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Power Grid

The board game that most of us learn to play whilst growing up is Monopoly. When played incorrectly (which most people do), it teaches the players that managing money is all about luck, bluffing and buying the first thing you see. When played using the rules provided in the box1, it teaches us that managing money is all about arguing and swindling. As life lessons go, both of those are pretty rubbish, which goes to show that if you want to learn about money, don’t learn it from anything called Monopoly.

Instead, you should learn some lessons from the excellent German boardgame, Power Grid. Designed by the award winning Friedemann Friese, this complicated looking but surprisingly simple game actually does what Monopoly only claims to; it’s about seizing corporate control and being the sole controller of a particular resource. As the name suggest, the commodity in question is electrical power; you and your friends via for control of a nation’s power stations. The game is German, so the default map is Germany. However, other boards are available for those obsessed with maps and simulation. The aim of the game is to provide power to as many different cities as you can. Players bid on types of power stations, some more efficient than others.

The game in which everyone wants the Wind Turbines. Except Daily Mail readers, of course.

The game in which everyone wants the Wind Turbines. Except Daily Mail readers, of course.

The twiddle here is that this is really a game about managing cost, making budgets and bluffing. At the start of the game, the less useful stations are the first available to buy. Typically, these are also hungry for fuel, and you also have to buy those resources. The more efficient you are in your bidding power stations the better, as it means you can afford to get better equipment as the game progresses.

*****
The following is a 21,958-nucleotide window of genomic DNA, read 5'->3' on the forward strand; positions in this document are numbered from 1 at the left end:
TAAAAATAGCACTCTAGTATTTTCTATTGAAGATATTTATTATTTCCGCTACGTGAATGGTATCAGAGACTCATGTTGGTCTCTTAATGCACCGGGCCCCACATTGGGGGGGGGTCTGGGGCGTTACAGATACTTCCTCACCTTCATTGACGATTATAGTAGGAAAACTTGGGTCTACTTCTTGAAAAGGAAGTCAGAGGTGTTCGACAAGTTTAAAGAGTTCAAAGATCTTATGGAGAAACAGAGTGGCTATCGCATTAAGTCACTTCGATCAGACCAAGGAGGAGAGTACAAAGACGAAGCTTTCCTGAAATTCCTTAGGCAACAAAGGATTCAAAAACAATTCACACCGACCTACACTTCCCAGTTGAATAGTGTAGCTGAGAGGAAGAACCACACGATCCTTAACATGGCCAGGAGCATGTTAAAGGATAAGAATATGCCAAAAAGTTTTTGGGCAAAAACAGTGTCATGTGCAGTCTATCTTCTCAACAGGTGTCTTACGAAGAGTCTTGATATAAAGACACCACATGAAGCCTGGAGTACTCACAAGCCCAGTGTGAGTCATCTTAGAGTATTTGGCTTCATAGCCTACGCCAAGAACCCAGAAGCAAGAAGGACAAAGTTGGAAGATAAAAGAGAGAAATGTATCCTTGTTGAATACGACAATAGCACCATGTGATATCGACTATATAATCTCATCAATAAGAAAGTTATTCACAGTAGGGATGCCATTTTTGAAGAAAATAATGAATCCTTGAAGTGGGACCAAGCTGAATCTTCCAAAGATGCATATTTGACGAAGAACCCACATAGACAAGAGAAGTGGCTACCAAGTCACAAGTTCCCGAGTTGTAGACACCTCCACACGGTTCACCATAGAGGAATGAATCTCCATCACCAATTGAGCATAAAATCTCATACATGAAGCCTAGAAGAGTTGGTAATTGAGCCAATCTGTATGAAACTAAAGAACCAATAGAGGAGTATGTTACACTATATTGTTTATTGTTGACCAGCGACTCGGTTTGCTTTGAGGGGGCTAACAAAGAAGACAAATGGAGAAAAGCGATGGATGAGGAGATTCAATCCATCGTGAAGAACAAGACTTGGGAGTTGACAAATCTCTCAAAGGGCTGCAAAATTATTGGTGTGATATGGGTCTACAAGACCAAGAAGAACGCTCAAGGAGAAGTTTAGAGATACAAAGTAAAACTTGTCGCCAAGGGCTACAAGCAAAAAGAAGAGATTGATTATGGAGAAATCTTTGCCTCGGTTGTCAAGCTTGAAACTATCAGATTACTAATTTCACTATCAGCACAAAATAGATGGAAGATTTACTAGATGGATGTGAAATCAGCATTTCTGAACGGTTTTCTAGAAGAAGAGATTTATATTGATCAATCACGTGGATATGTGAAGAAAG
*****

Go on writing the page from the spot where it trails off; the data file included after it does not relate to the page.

You might be wondering how a game about budgeting can be fun; well, it’s all in the way to try to outthink and out-bluff your fellow players. This is a game about picking your moment and purchasing wisely. Instead of the utterly random elements of Monopoly, the player gets rewarded for thinking ahead and out thinking their competitors.

The map provides a number of strategy elements as well, but handling power and cash is the key part of winning here.
Power Grid is a family game, though one that is squarely pitched at teenagers and older. Though the subject matter feels dry, it’s absurdly fun to see that there’s a bargain on the table and then plotting to see how you can be the one to own it. It’s fun but also sneakily educational, which is always nice. Of all the games that combine world domination with shopping (and they are quite a few) Power Grid wins hands down.


1: Johnny Nexus wrote an excellent article on why Monopoly never gets played properly here.

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Categories: Games, Reviews
  1. January 14, 2013 at 5:16 pm

    Whereas I’m raising my kids on King of Tokyo. That can only end well, I think.

    • January 14, 2013 at 7:36 pm

      I do like King of Tokyo. Elegant, fun and features giant monsters. What is not to love?

  2. January 14, 2013 at 5:30 pm

    King of Tokyo!!!! Or, as it’s called in our house, ‘Monster Yahtzee’ 🙂

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